We can have black swans, gray rhinos, elephants, and camels in the room.
Let’s visit our financial zoo.
Black Swans and Gray Rhinos
Nassim Taleb was working on Wall Street when he wrote a book about Black Swan Events (2007). As he explained, philosophers had always told us that a black swan event was an exception. But Taleb gave us a more precise three-part definition:
- The event is unpredictable. Negative or positive, it still is an outlier.
- Its impact is massive.
- People believe they can explain the black swan. They want to give the event retrospective predictability…but they cannot.
Michele Wucker says she first described her gray rhino metaphor at the World Economic Forum in Davos during 2013. Asked to talk about the “weak signals” that precede crises, she decided the problem, instead, was “weak responses.” Understanding what she meant, we can start by imagining a massive (imaginary) creature that is heading toward us. Although we know it is there, we give it little notice. It reminds us that sometimes we could have done something about a high impact threat. But we chose not to.
In the beginniong of her 2014 book, Wucker refers to pedestrian deaths in New York City that might have been avoided with more effective regulation. On a global basis, climate change is the example most cited. (Knowing that a viral pandemic was a well-known threat, Covid also belongs here.)
Elephant and Camels
Here, I would like to add to our zoo population.
We also have had elephants in the room. Different from being charged by a gray rhino, the elephant is actually sharing space with us. Also ignored, it has arrived. (Perhaps, rather than the gray rhino, climate change is the elephant in the room.)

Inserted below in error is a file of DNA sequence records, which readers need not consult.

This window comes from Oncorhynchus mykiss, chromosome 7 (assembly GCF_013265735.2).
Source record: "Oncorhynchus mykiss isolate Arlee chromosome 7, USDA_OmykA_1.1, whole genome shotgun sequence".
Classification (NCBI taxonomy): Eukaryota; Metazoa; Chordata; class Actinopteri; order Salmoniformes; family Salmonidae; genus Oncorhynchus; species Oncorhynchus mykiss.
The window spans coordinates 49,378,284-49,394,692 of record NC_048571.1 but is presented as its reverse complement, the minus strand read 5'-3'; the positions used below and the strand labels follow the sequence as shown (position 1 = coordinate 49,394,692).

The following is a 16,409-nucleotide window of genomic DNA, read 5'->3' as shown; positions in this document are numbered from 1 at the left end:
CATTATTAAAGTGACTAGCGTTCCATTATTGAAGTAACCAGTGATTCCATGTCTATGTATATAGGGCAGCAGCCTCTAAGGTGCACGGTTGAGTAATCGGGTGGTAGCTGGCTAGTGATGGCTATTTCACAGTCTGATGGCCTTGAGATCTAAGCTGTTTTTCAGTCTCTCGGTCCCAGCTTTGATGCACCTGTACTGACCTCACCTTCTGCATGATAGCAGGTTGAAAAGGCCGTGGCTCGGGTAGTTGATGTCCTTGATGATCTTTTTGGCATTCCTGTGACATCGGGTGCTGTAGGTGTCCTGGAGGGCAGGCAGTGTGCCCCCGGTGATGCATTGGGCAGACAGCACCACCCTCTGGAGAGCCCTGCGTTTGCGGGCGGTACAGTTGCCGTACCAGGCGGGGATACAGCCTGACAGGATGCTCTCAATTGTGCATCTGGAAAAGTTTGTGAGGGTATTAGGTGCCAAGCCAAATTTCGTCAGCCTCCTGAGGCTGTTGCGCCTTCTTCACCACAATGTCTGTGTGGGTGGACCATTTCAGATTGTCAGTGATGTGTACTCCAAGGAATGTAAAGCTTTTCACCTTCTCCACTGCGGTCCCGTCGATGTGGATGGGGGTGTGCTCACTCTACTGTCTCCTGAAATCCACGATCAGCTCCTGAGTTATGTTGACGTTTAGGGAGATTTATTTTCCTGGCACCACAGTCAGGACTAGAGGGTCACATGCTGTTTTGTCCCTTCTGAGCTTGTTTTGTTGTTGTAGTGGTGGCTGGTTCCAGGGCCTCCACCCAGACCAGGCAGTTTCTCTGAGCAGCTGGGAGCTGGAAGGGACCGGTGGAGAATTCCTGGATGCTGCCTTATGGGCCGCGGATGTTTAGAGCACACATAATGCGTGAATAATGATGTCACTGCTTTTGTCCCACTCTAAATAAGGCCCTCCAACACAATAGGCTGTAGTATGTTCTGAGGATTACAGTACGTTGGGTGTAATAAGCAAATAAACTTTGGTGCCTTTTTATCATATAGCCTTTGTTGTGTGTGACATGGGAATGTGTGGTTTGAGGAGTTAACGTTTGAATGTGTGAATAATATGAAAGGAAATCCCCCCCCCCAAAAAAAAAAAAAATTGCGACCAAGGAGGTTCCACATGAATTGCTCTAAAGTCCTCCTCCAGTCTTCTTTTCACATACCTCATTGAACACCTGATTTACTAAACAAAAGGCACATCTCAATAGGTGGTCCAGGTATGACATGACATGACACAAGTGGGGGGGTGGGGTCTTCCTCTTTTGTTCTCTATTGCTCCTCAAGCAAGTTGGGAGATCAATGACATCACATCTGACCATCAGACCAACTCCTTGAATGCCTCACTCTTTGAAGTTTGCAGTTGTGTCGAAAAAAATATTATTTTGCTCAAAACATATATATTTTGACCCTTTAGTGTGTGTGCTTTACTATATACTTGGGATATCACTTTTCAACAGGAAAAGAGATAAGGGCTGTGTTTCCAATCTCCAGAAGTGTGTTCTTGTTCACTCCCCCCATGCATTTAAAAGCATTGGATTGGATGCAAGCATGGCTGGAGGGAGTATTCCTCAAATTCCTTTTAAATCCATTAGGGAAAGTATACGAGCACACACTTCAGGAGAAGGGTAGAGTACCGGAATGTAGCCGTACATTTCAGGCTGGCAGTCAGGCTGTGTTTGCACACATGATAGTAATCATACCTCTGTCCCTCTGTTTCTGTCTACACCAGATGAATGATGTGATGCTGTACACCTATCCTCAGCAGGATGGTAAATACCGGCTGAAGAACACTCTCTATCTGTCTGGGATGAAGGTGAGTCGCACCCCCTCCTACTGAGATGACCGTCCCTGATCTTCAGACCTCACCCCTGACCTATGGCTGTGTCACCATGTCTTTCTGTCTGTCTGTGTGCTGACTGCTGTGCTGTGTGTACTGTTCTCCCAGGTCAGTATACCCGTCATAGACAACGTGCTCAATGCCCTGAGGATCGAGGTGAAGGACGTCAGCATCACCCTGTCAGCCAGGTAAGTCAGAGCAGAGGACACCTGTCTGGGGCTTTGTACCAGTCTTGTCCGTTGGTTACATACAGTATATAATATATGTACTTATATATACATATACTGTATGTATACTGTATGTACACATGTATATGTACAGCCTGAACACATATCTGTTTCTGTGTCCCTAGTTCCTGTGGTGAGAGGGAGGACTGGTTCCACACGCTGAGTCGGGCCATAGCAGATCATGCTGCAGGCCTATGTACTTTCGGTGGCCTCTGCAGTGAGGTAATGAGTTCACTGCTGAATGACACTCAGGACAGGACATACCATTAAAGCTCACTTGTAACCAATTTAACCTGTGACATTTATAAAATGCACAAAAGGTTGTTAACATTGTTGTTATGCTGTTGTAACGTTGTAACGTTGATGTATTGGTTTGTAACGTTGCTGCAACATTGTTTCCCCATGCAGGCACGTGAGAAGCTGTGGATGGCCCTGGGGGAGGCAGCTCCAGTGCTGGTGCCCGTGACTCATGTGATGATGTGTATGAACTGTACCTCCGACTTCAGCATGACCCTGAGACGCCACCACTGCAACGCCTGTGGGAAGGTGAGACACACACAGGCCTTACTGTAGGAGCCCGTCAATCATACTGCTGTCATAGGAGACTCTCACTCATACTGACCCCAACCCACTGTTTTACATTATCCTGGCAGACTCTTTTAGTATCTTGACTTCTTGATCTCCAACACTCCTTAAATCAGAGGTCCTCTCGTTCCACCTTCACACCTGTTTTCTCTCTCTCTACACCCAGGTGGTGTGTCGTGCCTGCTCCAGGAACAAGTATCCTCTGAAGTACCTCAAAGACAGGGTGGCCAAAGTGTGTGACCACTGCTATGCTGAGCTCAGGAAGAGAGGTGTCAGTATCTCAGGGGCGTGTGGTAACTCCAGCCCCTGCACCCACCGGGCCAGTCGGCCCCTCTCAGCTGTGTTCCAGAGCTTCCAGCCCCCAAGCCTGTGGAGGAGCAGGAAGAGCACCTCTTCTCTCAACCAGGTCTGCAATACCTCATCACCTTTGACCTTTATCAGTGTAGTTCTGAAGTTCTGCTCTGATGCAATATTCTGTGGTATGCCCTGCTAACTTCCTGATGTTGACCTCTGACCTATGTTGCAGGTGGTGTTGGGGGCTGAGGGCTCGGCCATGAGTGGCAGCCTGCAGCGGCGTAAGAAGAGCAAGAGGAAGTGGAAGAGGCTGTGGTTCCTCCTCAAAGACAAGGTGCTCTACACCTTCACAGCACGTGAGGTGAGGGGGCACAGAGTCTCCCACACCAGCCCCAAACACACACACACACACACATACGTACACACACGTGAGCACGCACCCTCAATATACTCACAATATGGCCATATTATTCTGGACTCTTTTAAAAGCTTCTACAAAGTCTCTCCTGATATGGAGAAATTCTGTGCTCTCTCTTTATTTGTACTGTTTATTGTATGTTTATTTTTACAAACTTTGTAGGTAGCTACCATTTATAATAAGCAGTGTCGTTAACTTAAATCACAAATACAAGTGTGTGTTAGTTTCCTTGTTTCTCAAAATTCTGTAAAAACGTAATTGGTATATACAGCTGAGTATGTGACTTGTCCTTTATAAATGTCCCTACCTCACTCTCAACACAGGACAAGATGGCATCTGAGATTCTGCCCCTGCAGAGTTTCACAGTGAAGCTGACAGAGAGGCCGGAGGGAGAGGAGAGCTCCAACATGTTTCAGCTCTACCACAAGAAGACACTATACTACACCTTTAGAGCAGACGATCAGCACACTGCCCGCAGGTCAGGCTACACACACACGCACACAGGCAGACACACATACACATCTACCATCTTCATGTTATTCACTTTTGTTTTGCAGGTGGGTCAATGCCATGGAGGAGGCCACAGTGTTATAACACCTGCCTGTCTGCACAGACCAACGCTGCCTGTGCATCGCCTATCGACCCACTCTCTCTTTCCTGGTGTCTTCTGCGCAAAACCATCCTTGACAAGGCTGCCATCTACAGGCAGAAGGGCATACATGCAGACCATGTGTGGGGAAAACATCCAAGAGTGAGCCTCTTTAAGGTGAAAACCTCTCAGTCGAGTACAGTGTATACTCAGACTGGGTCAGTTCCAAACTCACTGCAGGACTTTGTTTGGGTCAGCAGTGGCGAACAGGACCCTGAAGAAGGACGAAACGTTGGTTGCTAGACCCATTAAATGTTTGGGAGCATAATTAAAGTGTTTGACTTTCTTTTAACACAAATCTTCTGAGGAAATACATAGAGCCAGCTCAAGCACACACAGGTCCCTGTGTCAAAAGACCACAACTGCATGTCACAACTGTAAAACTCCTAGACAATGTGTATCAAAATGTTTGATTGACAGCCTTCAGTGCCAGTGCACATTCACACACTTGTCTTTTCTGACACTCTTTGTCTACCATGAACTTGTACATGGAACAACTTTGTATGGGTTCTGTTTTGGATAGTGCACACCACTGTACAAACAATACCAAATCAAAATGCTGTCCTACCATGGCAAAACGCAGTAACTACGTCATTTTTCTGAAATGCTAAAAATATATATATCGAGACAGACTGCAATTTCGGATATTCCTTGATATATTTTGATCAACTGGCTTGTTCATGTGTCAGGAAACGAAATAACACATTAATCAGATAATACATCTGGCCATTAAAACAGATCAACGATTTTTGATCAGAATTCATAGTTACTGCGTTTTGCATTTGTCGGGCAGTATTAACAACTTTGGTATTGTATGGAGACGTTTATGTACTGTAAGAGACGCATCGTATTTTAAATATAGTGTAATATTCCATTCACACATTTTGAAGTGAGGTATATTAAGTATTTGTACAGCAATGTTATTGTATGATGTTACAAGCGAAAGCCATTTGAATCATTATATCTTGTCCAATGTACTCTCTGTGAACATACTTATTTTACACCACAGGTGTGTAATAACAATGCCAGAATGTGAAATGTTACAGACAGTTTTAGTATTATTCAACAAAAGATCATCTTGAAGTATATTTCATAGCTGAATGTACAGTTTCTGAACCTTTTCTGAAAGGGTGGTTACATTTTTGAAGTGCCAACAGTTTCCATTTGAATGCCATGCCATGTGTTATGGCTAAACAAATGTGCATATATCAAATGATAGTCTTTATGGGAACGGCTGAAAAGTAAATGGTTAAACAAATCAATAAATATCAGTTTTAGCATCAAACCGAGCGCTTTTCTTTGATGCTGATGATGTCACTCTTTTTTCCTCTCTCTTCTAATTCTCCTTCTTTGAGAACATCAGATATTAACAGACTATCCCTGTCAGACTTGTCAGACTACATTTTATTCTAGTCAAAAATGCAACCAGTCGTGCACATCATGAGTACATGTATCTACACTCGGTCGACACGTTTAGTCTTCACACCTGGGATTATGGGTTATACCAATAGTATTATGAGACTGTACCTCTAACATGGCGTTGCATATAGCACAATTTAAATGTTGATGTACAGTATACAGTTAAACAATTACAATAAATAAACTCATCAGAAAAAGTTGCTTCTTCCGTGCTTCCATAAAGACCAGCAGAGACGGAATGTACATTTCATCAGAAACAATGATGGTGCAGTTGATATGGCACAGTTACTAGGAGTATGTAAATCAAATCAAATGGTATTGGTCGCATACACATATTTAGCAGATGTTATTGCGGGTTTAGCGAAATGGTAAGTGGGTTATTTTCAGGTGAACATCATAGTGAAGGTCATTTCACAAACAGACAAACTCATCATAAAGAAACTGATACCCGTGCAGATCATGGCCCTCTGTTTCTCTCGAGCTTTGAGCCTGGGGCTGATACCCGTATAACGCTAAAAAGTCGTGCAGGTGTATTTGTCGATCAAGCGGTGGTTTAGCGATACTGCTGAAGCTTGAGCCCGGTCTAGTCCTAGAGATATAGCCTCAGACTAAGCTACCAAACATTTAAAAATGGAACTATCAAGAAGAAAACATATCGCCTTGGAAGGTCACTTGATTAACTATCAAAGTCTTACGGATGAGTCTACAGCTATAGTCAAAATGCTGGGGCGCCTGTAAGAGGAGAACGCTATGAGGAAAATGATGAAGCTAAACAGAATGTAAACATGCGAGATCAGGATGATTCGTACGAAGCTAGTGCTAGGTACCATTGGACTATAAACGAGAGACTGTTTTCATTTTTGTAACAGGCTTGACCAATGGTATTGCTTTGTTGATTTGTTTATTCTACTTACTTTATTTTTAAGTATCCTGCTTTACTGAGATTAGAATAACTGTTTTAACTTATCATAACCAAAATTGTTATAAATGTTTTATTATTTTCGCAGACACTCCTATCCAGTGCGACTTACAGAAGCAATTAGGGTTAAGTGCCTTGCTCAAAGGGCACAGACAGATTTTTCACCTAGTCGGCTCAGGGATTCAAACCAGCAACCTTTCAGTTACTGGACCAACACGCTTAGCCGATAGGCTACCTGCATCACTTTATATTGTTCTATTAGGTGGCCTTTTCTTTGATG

Our fourth animal friend is the camel that has his nose in the tent. As one fable tells us, the night was cold and the camel asked his master if he could just warm his head in the tent. Soon after, when he asks if he can bring in his neck, his front legs and then, his whole body, he stands and crowds out the master.
One example is working at home during Covid. Now, some of us think we need not always be in the office.
Our Bottom Line: Behavioral Economics
Behavioral economics provides the one thread that ties together our animal metaphors. Starting with explanations from Nobel Laureates Daniel Kahneman (2002) and Richard Thaler (2017), we can explore why it is more likely that we will behave as a human (irrationally) rather than an econ (predictably, logically, and rationally). They explained why defaults and nudges get us to plan for a future that we typcially ignore. They display the positive and negative role of incentives in our lives.
Through their research, we can better understand our reaction to black swans and our tendency to ionore those gray rhinos, the elephants in the room, and those camels that crowd us out.
And finally, I would like to ask where, in our zoo, we should place (unexisting) cryptocurrency regulation?
My sources and more: In a past econlife (that I quote today), my black swan information came from this Nassim Taleb book.and his econtalk interview. For Michele Wucker’s gray rhinos, I suggest the introduction to her book on Amazon, this Matt Klein conversation with her, and this one too. Then, this website told more about the fable of the camel in the tent. Finally, as in the past, I recommend Nudge (Thaler and Sunstein) and Thinking Fast and Slow (Kahneman) as superb introductions to behavioral economics.